Moreover, breast cancer rates are increasing in developing countries. That’s where half of breast cancer cases are estimated to occur[5], and the majority are diagnosed at later stages of the disease[6]. This increase in breast cancer incidence in the developing world is likely the result of the proliferation of synthetic chemicals in the environment[7], and is no way countered by the pink ribbon campaigns.

Little Pink Lie #3:

The wide range of pink ribbon products that appear every October allow the companies that produce them to label themselves as supporters of the fight against breast cancer - and they encourage us to feel we’re contributing to the cause by buying these goods. But it’s often unclear what proportion of the sale price will be donated, or if there’s a cap on donations.  Too often, the manufacturer fixes a predetermined amount they will donate, regardless of the volume of sales. In other cases, we’re told that a portion of sales will go to support breast cancer research - but the specific organization or organizations that will benefit go unnamed.

Even more troubling are the pink ribbon companies that support breast cancer research while also manufacturing products containing ingredients that may cause breast cancer. An automobile manufacturer may claim to support the fight against breast cancer while making and selling vehicles that emit carcinogens or mutagens (e.g., polycyclic aromatic hydrocarbons). Cosmetic companies feature pink-ribbon products containing known or suspected carcinogens (e.g., lead in lipstick) or endocrine disruptors (e.g., phthalates in perfumes). There are food giants who pack soups in cans lined with bisphenol-A, a recognized toxicant, and then stick a pink ribbon on the label. Even worse are those multinationals that create and sell both cancer-causing pesticides and the drug used to treat the disease.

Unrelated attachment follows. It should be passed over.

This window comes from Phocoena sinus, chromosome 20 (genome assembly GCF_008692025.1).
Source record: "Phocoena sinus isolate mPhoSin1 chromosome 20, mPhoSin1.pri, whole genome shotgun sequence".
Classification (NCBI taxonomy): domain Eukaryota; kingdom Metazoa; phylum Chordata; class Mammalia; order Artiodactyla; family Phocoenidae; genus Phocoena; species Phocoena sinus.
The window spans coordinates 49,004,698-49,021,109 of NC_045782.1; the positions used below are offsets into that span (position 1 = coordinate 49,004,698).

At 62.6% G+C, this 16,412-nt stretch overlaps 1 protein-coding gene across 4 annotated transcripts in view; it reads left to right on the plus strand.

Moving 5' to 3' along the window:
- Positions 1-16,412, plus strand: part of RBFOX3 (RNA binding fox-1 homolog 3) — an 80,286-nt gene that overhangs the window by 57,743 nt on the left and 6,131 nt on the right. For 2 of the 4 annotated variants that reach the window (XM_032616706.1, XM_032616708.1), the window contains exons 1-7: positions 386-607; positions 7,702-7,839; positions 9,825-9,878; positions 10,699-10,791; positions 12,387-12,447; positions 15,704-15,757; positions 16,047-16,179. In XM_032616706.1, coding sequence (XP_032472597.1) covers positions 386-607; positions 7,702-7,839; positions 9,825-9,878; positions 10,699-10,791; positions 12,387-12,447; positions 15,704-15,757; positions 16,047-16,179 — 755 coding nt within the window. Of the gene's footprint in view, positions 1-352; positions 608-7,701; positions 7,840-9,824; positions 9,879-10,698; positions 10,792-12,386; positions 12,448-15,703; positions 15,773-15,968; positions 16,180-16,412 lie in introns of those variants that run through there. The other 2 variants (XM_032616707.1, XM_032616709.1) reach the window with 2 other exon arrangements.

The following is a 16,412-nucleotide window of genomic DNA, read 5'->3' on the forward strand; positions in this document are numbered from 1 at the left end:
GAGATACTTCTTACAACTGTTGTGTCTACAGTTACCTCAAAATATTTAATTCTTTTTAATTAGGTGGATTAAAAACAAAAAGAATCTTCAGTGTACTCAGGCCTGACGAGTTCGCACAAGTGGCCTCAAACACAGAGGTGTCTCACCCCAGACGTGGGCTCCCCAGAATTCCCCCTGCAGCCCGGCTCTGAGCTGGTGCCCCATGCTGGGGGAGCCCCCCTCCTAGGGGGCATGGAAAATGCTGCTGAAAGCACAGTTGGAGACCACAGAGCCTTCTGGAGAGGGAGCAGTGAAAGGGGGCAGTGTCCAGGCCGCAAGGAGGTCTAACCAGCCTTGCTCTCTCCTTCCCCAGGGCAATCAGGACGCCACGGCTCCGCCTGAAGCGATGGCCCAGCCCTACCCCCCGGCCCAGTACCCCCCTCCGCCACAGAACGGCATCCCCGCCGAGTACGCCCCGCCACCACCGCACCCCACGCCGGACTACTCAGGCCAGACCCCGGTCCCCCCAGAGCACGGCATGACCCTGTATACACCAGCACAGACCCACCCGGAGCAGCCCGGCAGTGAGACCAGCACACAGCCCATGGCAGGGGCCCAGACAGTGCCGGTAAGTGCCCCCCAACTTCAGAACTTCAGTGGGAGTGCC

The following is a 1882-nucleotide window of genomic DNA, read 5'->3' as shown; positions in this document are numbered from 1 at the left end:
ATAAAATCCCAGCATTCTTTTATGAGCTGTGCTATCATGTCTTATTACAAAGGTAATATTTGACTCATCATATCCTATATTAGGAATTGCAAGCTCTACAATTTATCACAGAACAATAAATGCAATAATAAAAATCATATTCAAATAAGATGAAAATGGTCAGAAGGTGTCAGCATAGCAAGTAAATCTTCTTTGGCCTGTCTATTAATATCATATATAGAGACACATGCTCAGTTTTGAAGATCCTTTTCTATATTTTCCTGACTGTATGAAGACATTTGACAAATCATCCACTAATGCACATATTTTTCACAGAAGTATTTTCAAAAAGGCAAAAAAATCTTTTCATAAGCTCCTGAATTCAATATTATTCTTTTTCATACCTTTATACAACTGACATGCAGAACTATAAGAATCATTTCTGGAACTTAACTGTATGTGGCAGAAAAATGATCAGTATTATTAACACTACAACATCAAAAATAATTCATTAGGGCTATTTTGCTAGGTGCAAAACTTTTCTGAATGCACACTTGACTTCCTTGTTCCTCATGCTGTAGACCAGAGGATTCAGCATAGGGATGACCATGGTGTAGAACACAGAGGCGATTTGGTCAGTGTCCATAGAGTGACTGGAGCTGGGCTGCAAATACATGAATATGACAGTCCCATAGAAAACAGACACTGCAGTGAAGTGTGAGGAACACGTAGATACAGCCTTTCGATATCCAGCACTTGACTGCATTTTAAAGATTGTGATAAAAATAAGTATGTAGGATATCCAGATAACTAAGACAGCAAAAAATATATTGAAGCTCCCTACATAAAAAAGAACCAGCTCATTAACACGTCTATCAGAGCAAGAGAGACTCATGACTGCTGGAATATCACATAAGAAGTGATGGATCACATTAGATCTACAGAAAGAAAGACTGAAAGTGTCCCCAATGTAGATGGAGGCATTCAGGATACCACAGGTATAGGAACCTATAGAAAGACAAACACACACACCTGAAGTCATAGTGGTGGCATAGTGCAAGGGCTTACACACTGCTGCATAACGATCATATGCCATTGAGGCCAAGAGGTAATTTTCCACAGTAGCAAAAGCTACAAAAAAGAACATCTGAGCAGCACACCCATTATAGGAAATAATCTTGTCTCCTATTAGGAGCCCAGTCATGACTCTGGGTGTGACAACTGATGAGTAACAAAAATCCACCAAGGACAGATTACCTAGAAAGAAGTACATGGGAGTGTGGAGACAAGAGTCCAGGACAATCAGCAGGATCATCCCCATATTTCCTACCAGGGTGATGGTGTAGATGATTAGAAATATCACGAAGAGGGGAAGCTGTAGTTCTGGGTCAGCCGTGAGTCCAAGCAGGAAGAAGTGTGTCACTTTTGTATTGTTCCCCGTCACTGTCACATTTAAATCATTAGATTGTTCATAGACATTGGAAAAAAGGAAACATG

We call this pinkwashing. And it’s poisonous.

Bottom line: there are certainly corporate entities who channel some of their profits into serious efforts to combat breast cancer but the nature of the marketplace is such that most companies care about making a profit and projecting a positive image.  They don’t care about preventing breast cancer.

Little Pink Lie #4:


Forget it.

On June 20, 2011, the Federal Government introduced the Consumer Product Safety Act. In the government’s press release (available at <>), Federal Health Minister Leona Aglukkaq stated that she was “pleased that our Government now has the power to remove dangerous products from the store shelves", and that “as a mom, the new legislation gives me more confidence in the toys and products I give to my child". The stated purpose of this Act is commendable - as noted on the government’s website (<>) it was designed to protect the public by addressing or preventing dangers to human health or safety posed by consumer products in Canada, including those that circulate within Canada and those that are imported.

The Consumer Product Safety Act does not include carcinogens. Yet, the presence of a carcinogen in a product clearly meets the Act's definition of 'danger to human health'.

Until the day the government issues an outright ban on these ingredients, strictly-enforced labeling regulations are the very least we can demand.

BCAM is asking Health Canada to: